PMEL/TAO: The El Niño story Among these consequences are increased rainfall across the southern tier of the US and in Peru, which has caused destructive flooding, and drought in the West Pacific, sometimes associated with devastating brush fires in Australia. Observations of conditions in the tropical Pacific are considered essential for the prediction of short term (a few months to 1 year) climate variations. To provide necessary data, NOAA operates a network of buoys which measure temperature, currents and winds in the equatorial band. These buoys daily transmit data which are available to researchers and forecasters around the world in real time. In normal, non-El Niño conditions (top panel of schematic diagram), the trade winds blow towards the west across the tropical Pac:ific. The sea surface temperature is about 8 degrees C higher in the west, with cool temperatures off South America, due to an upwelling of cold water from deeper levels. December 1998 was a strong La Niña (cold) event. Hayes, S.P., L.J.
Humboldt Current The Humboldt Current is a cold, low-salinity ocean current that flows north along the west coast of South America from the southern tip of Chile to northern Peru. Also called the Peru Current, it is an eastern boundary current flowing in the direction of the equator, and can extend 1,000 kilometers offshore. The Humboldt Current Large Marine Ecosystem (LME), named after the Prussian naturalist Alexander von Humboldt, is one of the major upwelling systems of the world, supporting an extraordinary abundance of marine life. The Humboldt Current LME is considered a Class I, highly productive (>300 gC/m2-yr), ecosystem. The presence of the Humboldt Current and its associated wind shear prevents the formation of tropical cyclones in the area (The same effect occurs in the South Atlantic with the Benguela Current). Periodically, the upwelling that drives the system’s productivity is disrupted by the El Niño-Southern Oscillation (ENSO) event. See also References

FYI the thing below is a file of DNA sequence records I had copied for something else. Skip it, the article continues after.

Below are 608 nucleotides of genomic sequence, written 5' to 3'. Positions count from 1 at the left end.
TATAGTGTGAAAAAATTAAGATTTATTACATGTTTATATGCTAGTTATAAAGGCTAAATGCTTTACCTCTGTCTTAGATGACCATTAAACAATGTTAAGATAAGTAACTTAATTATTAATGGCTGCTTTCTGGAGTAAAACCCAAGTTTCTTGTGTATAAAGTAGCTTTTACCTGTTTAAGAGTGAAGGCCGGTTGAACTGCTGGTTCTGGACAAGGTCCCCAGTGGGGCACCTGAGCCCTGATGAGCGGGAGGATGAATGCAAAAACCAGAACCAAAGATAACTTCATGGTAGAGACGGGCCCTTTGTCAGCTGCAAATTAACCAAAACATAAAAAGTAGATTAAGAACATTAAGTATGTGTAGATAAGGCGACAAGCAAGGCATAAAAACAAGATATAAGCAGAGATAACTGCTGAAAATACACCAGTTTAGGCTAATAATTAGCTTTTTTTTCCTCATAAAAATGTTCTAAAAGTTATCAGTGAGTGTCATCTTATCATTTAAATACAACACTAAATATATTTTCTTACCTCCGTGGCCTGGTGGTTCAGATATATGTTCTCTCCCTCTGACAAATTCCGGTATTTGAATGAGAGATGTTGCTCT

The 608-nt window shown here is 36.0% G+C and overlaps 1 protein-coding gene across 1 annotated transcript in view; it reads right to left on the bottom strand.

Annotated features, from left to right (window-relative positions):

Humboldt Current large marine ecosystem Introduction Location of the Humbolt Current Large Marine Ecosystem. (Source: NOAA) The Humboldt Current Large Marine Ecosystem (LME) extends along the West Coast of South America from Northern Peru to the southern tip of Chile. It is one of the major upwelling systems of the world, responsible for extremely high levels of organic production. Productivity The Humboldt Current LME is considered a Class I, highly productive (>300 gC/m2-yr), ecosystem. Fish and Fisheries Catch by species in the Humboldt Current Large Marine Ecosystem. Approximately 18-20% of the world’s fish catch comes from the Humboldt Current Large Marine Ecosystem. Pollution and Ecosystem Health ENSO events occur regularly. Socio-economic Conditions Both Chile and Peru rely on their fisheries resources. Governance Peru and Chile, the countries bordering this LME, have established regional cooperation for management of this LME. References Alheit, J. 1985. Citation (2008).